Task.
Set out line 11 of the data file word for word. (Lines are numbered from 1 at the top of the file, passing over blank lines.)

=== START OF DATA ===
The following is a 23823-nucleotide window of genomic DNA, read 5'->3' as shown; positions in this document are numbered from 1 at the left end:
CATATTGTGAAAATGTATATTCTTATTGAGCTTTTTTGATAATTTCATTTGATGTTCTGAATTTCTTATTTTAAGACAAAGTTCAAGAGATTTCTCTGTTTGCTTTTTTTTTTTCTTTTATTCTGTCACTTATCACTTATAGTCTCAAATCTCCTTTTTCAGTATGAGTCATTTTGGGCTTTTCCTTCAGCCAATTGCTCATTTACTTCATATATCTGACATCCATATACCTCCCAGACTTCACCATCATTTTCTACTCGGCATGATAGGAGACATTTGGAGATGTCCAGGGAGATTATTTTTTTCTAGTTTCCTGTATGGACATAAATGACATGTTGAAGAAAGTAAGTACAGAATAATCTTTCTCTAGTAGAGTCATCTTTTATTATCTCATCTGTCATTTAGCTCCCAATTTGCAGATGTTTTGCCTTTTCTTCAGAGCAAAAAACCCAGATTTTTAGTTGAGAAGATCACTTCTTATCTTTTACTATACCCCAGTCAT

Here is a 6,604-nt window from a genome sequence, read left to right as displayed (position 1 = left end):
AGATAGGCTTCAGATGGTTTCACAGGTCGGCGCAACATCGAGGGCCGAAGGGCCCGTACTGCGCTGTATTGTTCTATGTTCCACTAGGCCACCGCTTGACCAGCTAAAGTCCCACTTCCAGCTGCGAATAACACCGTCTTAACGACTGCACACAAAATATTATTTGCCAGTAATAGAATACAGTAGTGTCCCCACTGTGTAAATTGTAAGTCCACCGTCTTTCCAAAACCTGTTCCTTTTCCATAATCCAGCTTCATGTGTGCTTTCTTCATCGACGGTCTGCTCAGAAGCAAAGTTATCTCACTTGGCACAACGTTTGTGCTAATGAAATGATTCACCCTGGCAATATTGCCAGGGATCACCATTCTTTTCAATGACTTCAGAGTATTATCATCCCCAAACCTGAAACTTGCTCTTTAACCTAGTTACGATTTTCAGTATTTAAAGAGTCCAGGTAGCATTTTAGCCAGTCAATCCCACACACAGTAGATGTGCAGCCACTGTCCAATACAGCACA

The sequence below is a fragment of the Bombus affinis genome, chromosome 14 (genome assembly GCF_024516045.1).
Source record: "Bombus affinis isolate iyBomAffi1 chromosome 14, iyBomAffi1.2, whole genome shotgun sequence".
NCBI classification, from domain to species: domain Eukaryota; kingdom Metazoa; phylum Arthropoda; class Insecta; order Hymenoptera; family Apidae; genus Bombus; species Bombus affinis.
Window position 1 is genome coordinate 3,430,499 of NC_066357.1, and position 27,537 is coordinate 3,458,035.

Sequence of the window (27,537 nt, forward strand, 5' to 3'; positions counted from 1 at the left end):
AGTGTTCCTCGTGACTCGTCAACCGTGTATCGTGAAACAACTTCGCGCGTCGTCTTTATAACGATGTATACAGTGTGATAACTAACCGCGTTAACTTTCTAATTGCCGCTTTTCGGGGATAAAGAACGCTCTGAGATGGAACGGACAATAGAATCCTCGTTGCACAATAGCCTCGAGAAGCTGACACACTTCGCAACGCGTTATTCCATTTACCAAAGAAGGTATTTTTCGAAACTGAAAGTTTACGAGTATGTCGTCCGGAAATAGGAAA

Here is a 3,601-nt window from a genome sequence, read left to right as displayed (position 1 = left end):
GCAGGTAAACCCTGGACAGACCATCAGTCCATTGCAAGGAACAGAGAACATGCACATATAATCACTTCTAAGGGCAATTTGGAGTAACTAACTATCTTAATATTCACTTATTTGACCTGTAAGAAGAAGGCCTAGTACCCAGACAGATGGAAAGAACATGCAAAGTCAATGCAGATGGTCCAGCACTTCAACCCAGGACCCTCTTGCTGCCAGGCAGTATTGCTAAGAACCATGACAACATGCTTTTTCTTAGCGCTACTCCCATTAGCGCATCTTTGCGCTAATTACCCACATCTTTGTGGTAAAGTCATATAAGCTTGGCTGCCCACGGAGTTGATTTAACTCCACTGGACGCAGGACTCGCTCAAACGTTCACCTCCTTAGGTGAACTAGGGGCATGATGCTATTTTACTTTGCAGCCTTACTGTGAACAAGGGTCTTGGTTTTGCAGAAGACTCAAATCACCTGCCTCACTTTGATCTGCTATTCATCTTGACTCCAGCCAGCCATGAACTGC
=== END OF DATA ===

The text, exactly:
Here is a 3,601-nt window from a genome sequence, read left to right as displayed (position 1 = left end):